The main physical difference between this and the 6K model is that this screen now tilts, which aids shot composition when the camera is in awkward positions, such as above or below the user’s natural eyeline. It won’t flip to face forward, or sideways – but it’s definitely an improvement on a purely rear-facing display. It’s also significantly brighter than the screens on previous Blackmagic PCCs, which is a huge plus for shooting outdoors on brighter days. We used it outdoors during both overcast and beautifully sunny periods, and glare never became a problem.

Other improvements? The inclusion of a second tripod thread mount on the bottom of the camera (which, with the single point on top, makes a total of three accessory mounting points) and the ability to fit two new add-ons: an OLED viewfinder (available for around £500) and a battery grip (£140ish), the latter of which lets you load three batteries at a time.

Features and performance: More power

Features and performance: More power

On the performance side of things, the PCC 6K Pro includes more notable new touches. It’s powered by Sony NP-F570 batteries rather than the lower capacity Canon LP-E6 batteries used by the PCC 6K and PCC 4K. The NP-F570 is longer lasting, giving you around an hour of full-resolution recording per charge as opposed to the 45 minutes the PCC 4K got with its battery – and that’s taking into account the PCC 6K Pro’s significantly brighter screen, too.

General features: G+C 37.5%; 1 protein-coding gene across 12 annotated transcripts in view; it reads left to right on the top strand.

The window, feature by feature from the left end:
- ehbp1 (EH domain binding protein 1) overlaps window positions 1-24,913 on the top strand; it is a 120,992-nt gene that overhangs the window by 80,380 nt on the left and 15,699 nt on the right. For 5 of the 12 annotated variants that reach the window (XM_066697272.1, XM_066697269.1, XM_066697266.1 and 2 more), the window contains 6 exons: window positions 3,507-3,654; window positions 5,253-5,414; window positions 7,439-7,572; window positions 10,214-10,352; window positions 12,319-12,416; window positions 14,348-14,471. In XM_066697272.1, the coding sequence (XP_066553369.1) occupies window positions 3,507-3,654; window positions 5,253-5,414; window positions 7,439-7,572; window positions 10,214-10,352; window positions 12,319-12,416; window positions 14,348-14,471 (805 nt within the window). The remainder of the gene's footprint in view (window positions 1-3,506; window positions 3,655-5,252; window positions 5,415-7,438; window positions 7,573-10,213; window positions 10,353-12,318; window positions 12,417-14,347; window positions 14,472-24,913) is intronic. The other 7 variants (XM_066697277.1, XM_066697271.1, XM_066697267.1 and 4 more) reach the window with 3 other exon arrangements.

Another useful new addition are the three built-in ND filters (2-, 4- and 6-stop), easily cyclable via a pair of buttons on the back. ND filters make shooting in bright sunlight with your preferred frame rate and ISO possible, and having them included in the camera itself will potentially save a lot of time and effort. Elsewhere the features are much the same as on the PCC 6K.

The Canon EF lens mount remains a good choice, giving you access to a huge range of glass, and it supports autofocus lenses – albeit without the kind of accurate, fast AF setup you’d get with a mirrorless camera. Likewise, there’s no built-in image stabilisation here, which is perhaps indicative of Blackmagic’s “assume the buyer is a filmmaker already” approach. Want stabilisation? You’ll need a gimbal for that – so be aware that you’re not getting some of the refinements you’d expect on a Sony, Panasonic, Canon or Fujifilm mirrorless camera.

Connectivity is very impressive, though: not only is there a full-size HDMI output for monitoring (it supports a 1080p/60fps output), but two mini-XLR mic inputs (that’s one more than the PCC 6K and 4K models), a standard 3.5mm mic input and a USB Type-C port that can be used for external drive recording. The 12v charging input, meanwhile, can support external power if you’re planning on a long shoot.